The Wooden King, by Thomas McConnell

37460073I have read books set during World War II written from the perspective of Holocaust survivors, perpetrators, and civilians who joined various Resistance movements. Thomas McConnell offers a unique narrator in The Wooden King: a pacifist. Viktor Trn, a history professor, shows us his life in Prague during World War II. In spite of everything that happens—having his country stolen, losing his job, seeing his Jewish neighbors rounded up, slowly starving with his family—he does not fight back. Reading about Trn was simultaneously fascinating and frustrating. I’m still not sure I have a good answer for the question I kept asking while I read: how can someone stand on one side in a fight against one of the greatest evils ever perpetrated?

It’s probably no surprise to learn that Trn is a thoughtful man. Any time he is asked to do anything more than watching his son, buying supplies with his dwindling funds and ration cards, paying visits to friends, etc., Trn thinks and thinks and thinks about what he should do. More than once, he is asked to justify his lack of action against the Nazi invaders. He responds with memories about World War I, philosophical questions about the morality of answering violence with violence, or with a refusal to become a killer. These answers sufficed but did not really satisfy me. That said, I don’t think The Wooden King is meant to be to persuade readers to be pacifists. Instead, I think it’s an opportunity to see what life is like for someone who is hated by the invaders (because he’s a Slav) and by his fellow Czechs (because he won’t fight back).

Liberation of Prague by the Red Army, April-May 1945 (Image via Wikicommons)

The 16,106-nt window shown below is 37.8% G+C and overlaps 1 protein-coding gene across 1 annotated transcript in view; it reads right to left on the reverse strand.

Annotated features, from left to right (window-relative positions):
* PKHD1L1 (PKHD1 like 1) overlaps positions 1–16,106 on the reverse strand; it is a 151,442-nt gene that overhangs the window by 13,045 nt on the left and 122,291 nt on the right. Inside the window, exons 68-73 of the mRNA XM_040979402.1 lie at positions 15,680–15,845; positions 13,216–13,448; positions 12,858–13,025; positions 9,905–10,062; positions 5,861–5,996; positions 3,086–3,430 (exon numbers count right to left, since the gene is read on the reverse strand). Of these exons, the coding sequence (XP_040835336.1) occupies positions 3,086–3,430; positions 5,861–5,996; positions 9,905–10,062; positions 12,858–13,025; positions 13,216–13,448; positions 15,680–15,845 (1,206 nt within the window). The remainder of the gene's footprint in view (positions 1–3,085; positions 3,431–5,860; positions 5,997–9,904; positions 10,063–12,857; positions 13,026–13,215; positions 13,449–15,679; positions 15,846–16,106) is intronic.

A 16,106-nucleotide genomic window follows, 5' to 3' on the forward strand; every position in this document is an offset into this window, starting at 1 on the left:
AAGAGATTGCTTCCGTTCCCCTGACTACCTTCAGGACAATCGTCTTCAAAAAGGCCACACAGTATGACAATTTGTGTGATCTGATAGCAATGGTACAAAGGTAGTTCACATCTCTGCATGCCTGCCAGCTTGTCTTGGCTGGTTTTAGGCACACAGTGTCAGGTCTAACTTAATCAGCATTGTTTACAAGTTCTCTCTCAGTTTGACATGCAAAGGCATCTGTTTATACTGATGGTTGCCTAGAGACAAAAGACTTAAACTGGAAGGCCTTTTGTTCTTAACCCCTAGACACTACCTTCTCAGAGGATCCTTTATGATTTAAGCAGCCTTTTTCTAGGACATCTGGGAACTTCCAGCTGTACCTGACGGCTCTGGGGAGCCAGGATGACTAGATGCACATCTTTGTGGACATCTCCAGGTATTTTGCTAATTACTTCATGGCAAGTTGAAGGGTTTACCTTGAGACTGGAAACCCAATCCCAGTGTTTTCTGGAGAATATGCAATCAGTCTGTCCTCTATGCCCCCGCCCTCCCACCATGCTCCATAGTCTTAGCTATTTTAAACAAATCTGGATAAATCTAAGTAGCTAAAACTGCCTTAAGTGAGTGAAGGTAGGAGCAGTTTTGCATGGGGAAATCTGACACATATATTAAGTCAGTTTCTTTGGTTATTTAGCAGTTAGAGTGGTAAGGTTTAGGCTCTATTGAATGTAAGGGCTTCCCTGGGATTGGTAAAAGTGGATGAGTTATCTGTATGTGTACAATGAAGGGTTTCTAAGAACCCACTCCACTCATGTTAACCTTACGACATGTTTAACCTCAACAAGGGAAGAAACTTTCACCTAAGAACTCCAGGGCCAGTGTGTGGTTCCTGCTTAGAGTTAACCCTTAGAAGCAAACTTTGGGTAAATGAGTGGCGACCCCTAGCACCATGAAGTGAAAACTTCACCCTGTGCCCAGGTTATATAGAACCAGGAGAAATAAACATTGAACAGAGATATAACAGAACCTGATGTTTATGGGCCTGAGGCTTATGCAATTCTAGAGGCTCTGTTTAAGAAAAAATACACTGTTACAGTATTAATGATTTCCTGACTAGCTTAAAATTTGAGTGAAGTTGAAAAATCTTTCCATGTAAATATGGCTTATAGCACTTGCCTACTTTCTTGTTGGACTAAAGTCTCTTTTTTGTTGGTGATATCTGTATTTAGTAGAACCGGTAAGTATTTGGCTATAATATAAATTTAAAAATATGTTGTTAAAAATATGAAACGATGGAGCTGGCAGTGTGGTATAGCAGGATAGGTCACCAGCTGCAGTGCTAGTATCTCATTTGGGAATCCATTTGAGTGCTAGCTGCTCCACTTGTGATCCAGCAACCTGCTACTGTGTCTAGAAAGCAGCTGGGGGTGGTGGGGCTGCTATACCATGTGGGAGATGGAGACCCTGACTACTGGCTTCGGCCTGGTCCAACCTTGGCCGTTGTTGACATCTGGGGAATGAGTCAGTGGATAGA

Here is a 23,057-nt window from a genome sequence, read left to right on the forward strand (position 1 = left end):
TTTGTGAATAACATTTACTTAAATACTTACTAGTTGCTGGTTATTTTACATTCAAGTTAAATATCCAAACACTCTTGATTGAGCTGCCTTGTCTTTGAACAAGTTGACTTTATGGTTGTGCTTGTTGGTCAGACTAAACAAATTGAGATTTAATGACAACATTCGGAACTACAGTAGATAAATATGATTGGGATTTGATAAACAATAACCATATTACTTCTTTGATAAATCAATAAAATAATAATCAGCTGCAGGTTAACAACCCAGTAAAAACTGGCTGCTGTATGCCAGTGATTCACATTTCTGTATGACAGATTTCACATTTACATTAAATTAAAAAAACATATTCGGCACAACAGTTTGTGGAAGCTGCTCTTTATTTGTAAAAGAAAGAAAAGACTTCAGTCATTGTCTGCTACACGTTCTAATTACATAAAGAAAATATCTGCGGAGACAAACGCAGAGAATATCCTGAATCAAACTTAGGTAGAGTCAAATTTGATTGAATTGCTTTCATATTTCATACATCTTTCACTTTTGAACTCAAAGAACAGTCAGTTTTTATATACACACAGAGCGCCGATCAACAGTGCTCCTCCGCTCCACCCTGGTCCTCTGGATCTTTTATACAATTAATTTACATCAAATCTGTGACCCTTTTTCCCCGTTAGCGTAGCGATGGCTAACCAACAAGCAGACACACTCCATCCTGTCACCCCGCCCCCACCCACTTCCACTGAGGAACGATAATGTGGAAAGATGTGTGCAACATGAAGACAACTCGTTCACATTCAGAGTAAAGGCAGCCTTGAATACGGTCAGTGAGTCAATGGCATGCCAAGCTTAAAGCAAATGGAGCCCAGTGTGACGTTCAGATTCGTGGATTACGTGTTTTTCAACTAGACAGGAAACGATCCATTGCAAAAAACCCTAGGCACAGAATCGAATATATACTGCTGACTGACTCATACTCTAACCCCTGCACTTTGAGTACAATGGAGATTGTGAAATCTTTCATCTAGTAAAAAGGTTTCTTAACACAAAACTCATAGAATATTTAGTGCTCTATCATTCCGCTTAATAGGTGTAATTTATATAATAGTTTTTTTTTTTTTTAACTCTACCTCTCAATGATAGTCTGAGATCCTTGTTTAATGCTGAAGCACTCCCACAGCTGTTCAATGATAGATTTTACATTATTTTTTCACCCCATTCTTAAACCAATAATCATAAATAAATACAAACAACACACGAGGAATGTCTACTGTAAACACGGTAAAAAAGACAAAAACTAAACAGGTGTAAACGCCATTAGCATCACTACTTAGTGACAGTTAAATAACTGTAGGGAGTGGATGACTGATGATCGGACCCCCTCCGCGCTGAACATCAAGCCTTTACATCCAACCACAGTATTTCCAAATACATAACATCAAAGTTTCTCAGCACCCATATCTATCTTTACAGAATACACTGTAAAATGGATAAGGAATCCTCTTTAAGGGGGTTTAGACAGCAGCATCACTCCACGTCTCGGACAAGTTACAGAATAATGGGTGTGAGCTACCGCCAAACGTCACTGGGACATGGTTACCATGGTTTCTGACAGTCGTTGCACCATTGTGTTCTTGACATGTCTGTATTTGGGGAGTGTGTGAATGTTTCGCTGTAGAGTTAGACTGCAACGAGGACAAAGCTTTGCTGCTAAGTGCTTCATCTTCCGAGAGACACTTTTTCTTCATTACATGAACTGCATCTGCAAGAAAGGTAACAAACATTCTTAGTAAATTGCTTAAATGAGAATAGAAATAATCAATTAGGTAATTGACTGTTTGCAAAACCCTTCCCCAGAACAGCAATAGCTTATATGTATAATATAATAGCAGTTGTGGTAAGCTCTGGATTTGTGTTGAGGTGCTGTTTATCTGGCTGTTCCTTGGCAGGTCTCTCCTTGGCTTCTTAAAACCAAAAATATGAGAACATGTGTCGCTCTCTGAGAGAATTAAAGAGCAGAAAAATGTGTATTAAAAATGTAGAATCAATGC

The Wooden King follows Trn from 1938 to the years immediately after the war. In the early years, life is bearable. He still draws a salary, even though he’s not allowed to teach because the Czech universities have been closed by the Nazi government The rules of his society change around him as Germans are favored over everyone one, people learn to fear knocks on the door, and people (Jewish and Czech) start to go missing. In spite of all this, what seems to bother Trn most is the way that the Nazi version of events appears in new textbooks and history starts to be written. I can sympathize, but I frequently wanted to shout at Trn that he has bigger problems than Nazi fake news. His wife, Alena, yells at Trn a lot for his lack of actions and misplaced priorities. Unfortunately, Alena is written as a shrew and it’s clear that we’re supposed to stay on Trn’s side.

Pacifists and conscientious objectors, when I have seen them portrayed, are often written about with disgust. They’re called cowards or traitors. The Wooden King is a humanizing portrait of a man who wrestles with his personal moral code for more than seven years. Even though I disagree with him at almost every point in this book, I relished the chance to see World War II from a point of view I’ve never encountered before.

I received a free copy of this book from the publisher via Edelweiss, for review consideration. It will be released 1 May 2018.

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